If you want to be treated as a Korean national, you will have to have your birth registered via a Korean Consulate abroad or a Community Center, etc., in Korea, then receive your passport and enter the country on a Korean passport. However, since you still are considered to have obtained Korean citizenship at the time of your birth, there is a chance that the Ministry of Justice (Immigration Office) will eventually find out about your status. Once that happens, you will no longer be able to reside in Korea as a foreigner (i.e., you won’t be able to extend your visa), and you will only be treated as a Korean national.
Q3: I see. Still, I gained employment with a Korean start-up while residing in the country. Since I did not report my birth in Korea, can I change to a working visa as a US national or obtain a working visa from a Korean Consulate abroad and then re-enter South Korea?
A: It is possible but unlikely. When you apply for your visa, the official in charge will suspect that you are a dual citizen by looking at your appearance and family name. The official will then ask for your date of birth and the citizenship of your parents. If you reply, “I was born on May 17, 1987, and at the time of my birth my father was a Korean national”, the official will immediately tell you that you are a dual citizen by birth and will reject your visa application. Then the official will tell you that you can enter the country as a Korean national after registering your birth.
Can you be a dual citizen of U.S. and South Korea
Q4: All of a sudden, I have to register my birth? But I don’t want to join the Korean military! Can’t I renounce my Korean citizenship and apply for a work visa as a US national?
A: For male Korean nationals, this is no longer possible, due to an amendment to the law — but this may be possible starting from October 1, 2022 in certain cases. According to the ROK’s current Nationality Act, males can only renounce their Korean nationality, if: 1) it’s done so before March 31 of the year they turn 18; or 2) after completing their military obligation, are assigned to wartime labor service, or receive an exemption from military duty.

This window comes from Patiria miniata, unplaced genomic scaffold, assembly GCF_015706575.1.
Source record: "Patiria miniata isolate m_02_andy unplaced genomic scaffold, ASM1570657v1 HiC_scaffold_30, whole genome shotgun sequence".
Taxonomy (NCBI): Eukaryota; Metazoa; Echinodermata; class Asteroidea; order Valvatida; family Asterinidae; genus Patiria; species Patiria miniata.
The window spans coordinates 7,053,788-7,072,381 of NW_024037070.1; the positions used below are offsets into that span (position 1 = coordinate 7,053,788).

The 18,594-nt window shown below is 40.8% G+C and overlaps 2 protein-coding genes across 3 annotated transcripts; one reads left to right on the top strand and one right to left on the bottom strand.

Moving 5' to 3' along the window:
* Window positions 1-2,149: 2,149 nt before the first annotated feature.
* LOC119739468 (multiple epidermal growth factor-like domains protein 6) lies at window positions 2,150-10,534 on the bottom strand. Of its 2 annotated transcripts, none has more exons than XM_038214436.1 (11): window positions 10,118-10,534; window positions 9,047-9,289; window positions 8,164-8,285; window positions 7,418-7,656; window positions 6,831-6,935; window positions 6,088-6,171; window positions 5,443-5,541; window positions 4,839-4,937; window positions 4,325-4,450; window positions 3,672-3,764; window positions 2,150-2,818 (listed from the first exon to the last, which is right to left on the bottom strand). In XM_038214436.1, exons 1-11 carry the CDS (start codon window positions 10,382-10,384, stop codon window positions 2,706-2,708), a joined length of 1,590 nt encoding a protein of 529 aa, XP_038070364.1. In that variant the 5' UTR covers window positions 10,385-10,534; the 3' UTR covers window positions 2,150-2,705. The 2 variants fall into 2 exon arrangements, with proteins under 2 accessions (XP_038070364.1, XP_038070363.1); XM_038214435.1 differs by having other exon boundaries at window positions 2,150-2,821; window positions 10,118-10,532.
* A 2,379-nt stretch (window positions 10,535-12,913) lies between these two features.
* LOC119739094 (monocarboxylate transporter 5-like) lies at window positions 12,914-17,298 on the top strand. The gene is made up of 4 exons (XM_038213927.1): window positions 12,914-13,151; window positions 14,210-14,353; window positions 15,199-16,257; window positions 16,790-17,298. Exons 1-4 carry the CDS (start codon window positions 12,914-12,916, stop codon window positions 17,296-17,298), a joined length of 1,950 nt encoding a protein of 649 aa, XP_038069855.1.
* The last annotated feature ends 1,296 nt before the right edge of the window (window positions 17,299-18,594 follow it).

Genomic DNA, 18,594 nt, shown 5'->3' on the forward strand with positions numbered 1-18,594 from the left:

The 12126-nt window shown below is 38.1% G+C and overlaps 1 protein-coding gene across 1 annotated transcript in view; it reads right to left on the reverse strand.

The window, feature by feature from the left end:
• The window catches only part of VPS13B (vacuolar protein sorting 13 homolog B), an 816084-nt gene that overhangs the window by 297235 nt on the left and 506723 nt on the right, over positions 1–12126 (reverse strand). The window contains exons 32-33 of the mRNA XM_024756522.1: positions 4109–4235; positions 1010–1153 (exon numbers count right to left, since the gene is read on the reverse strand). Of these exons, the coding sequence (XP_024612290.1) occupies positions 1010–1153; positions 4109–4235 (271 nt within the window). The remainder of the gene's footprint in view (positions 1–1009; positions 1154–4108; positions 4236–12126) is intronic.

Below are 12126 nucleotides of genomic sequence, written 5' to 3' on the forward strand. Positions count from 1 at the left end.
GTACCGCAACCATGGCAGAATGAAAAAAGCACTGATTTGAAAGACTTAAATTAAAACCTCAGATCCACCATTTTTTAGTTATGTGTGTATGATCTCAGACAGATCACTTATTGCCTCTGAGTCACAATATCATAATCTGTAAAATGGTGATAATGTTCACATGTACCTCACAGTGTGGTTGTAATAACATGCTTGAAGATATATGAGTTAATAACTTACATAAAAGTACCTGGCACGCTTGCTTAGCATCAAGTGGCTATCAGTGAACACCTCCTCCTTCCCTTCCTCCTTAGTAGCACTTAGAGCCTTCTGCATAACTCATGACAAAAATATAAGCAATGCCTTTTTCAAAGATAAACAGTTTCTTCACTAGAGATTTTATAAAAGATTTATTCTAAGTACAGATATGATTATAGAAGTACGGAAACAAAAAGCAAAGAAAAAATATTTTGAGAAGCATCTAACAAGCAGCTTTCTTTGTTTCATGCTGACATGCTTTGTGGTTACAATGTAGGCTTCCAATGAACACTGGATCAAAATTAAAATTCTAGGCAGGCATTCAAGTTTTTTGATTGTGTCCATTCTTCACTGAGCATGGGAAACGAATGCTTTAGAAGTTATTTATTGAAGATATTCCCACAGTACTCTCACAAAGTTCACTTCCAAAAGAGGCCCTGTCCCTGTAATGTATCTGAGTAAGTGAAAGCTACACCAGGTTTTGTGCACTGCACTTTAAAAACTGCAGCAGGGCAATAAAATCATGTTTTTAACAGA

In other words, if you or your parents did not renounce your Korean citizenship before March 31 of the year when you turned 18, you may only do so after: 1) fulfilling your ROK military obligation; 2) turning age 38 and being assigned to Korea’s wartime labor service.
Since you were born on May 17, 1987 and your parents failed to renounce your South Korean citizenship before March 31, 2005 (the year you turned 18), you need to either fulfill your military duties or wait until you turn 38.
Q5: That is messed up! My parents and I have been living abroad for most of our lives, we had no way of knowing that law. So if I want to come to Korea to study or work, I am also obliged to serve in the military? Also, I am now 34, so four more years until I turn 38, and the start-up in Korea won’t wait four years. Why is there such a law?
A: You’re right, this problem is not new, so on October 8, 2020 South Korea’s Constitutional Court adjudicated on the relevant provision of the Nationality Act and ruled it to be unconstitutional in a 7:2 decision. The Court thus ordered Korea’s National Assembly to amend the law by September 30, 2022.